Kindergartener Aidan Stydinger, left, looks on as his classmate Owen Altermatt reacts in surprise to the weight of a bomb squad helmet during Troopers Rick Stockdale and Brian Meeks' presentation for career day on Thursday at Southwestern Elementary School. Meeks and Stockdale, both from the Versailles post of the Indiana State Police, talked to the children about their jobs and brought the crowd pleasing visual aids of a bomb suit and the MKII Vanguard Bomb Disposal Robot. (Staff photo by Ken Ritchie/The Madison Courier) The dome of a nuclear containment silo on the grounds of the old Marble Hill facility smokes after explosives went off on Wednesday. The dome is one of the last visible evidences of the home of a nuclear power plant that was started, but never completed in the 1970s and 1980s near the Jefferson and Clark county line.
On Wednesday crews spent hours rigging the structure with explosives for demolition. After the explosion, though, the dome only showed a few new signs of cracking.
Emily Mardigian, of MCM Management Corp., said that MCM owns the site and is demolishing the plant in order to reclaim the scrap materials, which are sold for profit. Mardigian said that the company has worked on the demolition of very large projects, including the old Tiger Stadium in Detroit, She added that the Marble Hill plant is unique in that it was built with such a high volume and high density of metal reinforced concrete that the demolition has been anything but standard.
Neither of the silos, have come down easily, and the last dome is still proving difficult to destroy. Sooner than later she expects the demolition to be complete and all usable scrap will be gone. She said about 95 percent of the materials are reusable.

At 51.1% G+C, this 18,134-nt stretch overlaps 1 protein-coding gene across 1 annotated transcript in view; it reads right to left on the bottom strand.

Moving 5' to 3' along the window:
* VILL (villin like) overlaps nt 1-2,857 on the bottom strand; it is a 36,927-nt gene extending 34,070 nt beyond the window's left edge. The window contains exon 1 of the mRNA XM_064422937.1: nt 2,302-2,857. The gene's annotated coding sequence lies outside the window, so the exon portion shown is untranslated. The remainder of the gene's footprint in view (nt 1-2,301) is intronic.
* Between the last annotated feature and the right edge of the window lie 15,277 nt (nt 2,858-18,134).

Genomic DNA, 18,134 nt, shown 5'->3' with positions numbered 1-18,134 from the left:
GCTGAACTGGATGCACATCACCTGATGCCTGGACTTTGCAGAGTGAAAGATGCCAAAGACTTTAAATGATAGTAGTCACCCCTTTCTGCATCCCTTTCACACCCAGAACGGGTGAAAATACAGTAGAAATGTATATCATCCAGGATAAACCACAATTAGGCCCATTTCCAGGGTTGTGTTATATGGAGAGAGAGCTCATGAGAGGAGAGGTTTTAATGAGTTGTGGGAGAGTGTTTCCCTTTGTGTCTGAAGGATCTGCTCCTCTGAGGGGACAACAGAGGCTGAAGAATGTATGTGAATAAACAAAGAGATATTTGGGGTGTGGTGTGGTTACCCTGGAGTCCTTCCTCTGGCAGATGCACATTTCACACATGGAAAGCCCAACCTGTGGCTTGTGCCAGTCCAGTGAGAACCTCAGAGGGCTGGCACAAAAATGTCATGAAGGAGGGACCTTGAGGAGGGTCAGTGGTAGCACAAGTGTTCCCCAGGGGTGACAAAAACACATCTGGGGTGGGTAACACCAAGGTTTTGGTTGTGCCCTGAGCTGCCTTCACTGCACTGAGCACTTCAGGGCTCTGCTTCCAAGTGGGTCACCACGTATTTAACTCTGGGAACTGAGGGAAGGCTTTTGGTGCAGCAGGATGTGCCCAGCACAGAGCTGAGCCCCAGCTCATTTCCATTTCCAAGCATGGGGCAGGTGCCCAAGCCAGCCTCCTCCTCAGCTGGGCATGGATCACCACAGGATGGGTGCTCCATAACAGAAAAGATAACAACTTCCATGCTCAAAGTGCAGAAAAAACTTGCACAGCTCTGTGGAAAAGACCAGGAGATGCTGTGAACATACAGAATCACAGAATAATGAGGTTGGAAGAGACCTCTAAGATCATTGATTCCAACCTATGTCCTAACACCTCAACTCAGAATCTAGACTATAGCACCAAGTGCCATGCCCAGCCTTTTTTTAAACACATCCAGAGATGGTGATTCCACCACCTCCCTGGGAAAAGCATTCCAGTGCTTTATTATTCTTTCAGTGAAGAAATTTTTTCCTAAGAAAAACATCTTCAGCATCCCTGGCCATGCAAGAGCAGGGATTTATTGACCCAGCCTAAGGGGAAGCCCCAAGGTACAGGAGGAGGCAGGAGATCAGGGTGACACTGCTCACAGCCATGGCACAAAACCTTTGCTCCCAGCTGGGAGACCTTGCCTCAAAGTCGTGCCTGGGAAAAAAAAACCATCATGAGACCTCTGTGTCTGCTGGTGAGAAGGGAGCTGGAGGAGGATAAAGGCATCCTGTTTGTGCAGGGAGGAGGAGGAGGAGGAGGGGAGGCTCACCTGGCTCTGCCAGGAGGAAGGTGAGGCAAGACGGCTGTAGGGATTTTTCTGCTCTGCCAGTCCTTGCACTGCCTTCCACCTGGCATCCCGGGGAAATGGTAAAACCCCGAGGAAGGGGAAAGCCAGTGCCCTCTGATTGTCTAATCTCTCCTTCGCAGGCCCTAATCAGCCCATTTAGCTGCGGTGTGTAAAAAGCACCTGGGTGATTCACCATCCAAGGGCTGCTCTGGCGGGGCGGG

There is not word yet as to what will happen to the land after MCM is done salvaging. Mardigian said her company has heard several questions concerning why no one is wearing protective suits for radioactive waste and she stresses the reminder that Marble Hill was never an active site and that there was never any radioactive material on the grounds. (Staff photo by Ken Ritchie/The Madison Courier)
Illustration about not allowing dogs to sleep in your bed. (Staff photo by Ken Ritchie/The Madison Courier)
Retirement portrait of local dentist Wendell Grassmyer. (Staff photo by Ken Ritchie/The Madison Courier)
Sean Geil, right, and Mike Oberst, of The Tillers, preform at the Ohio River Valley Folk Festival on Saturday. (Staff photo by Ken Ritchie/The Madison Courier)
Monica Melvin, of Bedford, took her granddaughter Alexis Webster, 4, out between rain showers to take pictures of the flooding in Trimble County on Saturday. Webster was able to snap some photos of the rapids that covered Connector Road in Trimble County. (Staff photo by Ken Ritchie/The Madison Courier)
Water washes over Vaughn Drive and Vine Street on Friday. City crews closed off sections of Vaughn that had become un-passable due to the flooding. (Staff photo by Ken Ritchie/The Madison Courier)
Debris filled a yard near Eminence, Ky., on Monday after an early morning tornado tore through an area around Spring Hill circle and State Highway 1899. Two houses were completely destroyed and several others damaged by the storm. (Staff photo by Ken Ritchie/The Madison Courier)